Tuesday, April 21, 2020

The Future Is Now

… was the name of a course I took my first semester at Antioch College in 1969. I believe it was trying to make a deep philosophical statement, but now it takes on a new meaning. I made a calendar for myself tonight to make sure I was in touch with commitments, but at the end of the little project, realized I could only fill in the next three days. The rest of April, all of June are blank and July has some things in pencil knowing they might yet be erased. Indeed, the future as I, as we, used to know it, has been reduced to now—or at least the next few days.

My school life and beyond was run by the calendar. Each day had a character according to which children showed up at the music room door, each month was marked by different ceremonial events, all of which I had to prepare for, dream of, work for. And my very active life outside of school was likewise filled with this or that weekend Orff workshop, a few courses in other continents, a series of SF Jazz classes, an occasional music gig. Not to mention the concerts or plays I had tickets too, the occasional party or wedding and so on.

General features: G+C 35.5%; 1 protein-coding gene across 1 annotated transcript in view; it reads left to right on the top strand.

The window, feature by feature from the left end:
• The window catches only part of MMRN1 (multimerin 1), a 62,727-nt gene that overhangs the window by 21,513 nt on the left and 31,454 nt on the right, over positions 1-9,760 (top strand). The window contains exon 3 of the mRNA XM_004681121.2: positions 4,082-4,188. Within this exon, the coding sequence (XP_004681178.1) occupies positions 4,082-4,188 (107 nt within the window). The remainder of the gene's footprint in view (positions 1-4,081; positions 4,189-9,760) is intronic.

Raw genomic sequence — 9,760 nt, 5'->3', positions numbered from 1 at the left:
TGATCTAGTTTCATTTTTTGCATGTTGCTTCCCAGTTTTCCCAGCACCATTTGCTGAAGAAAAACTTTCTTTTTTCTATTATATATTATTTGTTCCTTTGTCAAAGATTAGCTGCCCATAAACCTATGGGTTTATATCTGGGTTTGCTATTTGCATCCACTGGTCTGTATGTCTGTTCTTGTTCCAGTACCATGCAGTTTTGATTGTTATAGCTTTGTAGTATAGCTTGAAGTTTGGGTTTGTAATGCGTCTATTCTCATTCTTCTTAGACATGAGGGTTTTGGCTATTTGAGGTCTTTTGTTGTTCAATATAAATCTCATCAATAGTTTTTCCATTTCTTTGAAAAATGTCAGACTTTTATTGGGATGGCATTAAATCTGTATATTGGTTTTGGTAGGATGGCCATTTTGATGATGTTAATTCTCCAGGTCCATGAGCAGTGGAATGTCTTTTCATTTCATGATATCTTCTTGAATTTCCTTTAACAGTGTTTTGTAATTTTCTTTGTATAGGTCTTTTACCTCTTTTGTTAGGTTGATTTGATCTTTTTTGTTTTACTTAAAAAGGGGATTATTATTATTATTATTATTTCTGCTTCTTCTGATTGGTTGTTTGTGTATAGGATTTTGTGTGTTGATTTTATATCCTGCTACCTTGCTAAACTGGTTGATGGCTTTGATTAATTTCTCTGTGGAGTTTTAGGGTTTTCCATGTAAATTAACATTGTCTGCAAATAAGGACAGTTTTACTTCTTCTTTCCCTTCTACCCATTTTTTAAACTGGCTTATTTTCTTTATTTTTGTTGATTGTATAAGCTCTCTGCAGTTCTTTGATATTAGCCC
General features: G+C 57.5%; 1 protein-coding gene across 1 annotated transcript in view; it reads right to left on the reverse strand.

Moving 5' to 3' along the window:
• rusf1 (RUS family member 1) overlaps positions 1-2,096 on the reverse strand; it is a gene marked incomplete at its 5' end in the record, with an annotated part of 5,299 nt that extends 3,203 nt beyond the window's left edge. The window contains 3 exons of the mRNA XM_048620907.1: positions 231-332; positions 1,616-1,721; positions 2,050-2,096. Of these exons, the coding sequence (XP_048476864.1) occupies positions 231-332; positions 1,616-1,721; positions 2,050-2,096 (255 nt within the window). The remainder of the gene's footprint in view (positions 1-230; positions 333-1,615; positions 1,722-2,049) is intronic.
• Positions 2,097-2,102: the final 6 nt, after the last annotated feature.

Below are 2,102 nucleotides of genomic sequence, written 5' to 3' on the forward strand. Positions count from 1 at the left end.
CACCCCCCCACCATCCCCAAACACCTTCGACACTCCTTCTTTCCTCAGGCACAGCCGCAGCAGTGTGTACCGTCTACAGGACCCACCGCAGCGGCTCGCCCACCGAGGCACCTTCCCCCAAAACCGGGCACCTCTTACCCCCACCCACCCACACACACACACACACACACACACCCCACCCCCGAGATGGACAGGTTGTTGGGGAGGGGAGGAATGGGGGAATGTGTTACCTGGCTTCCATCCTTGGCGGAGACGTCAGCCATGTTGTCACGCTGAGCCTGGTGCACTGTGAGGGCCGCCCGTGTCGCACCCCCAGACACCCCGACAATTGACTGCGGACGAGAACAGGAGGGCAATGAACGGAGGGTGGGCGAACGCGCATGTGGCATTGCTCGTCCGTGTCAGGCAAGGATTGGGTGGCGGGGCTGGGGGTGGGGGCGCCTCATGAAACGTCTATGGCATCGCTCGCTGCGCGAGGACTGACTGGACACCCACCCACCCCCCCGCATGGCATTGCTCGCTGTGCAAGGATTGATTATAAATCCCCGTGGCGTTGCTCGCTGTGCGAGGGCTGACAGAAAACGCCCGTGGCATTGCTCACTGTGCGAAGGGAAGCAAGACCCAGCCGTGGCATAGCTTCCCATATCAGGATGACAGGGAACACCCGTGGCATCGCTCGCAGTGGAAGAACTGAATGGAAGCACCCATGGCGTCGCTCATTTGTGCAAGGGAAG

Life back then—meaning 5 weeks ago!—was always a three-part affair. The anticipation, the looking forward to followed by the event itself and then the savored echo and reflection. Now the mantra of 1969—Be Here Now—is not an optional spiritual choice, but a practical daily reality. 

I miss that life. I’m doing okay and there are still little things to look forward to—the Zoom alumni sing, the neighborhood sing, a few online classes with the kids, but I miss the excitement and variety and expectancy built into a full calendar. Again, it’s okay, the narrowing down to the nutritious and mostly tasty three-meals a day of rice, beans and tortillas I ate a lifetime ago in Guatemala, but still I yearn for a stir-fry or a pizza. Don't you?

And how are you doing with your empty calendar life?

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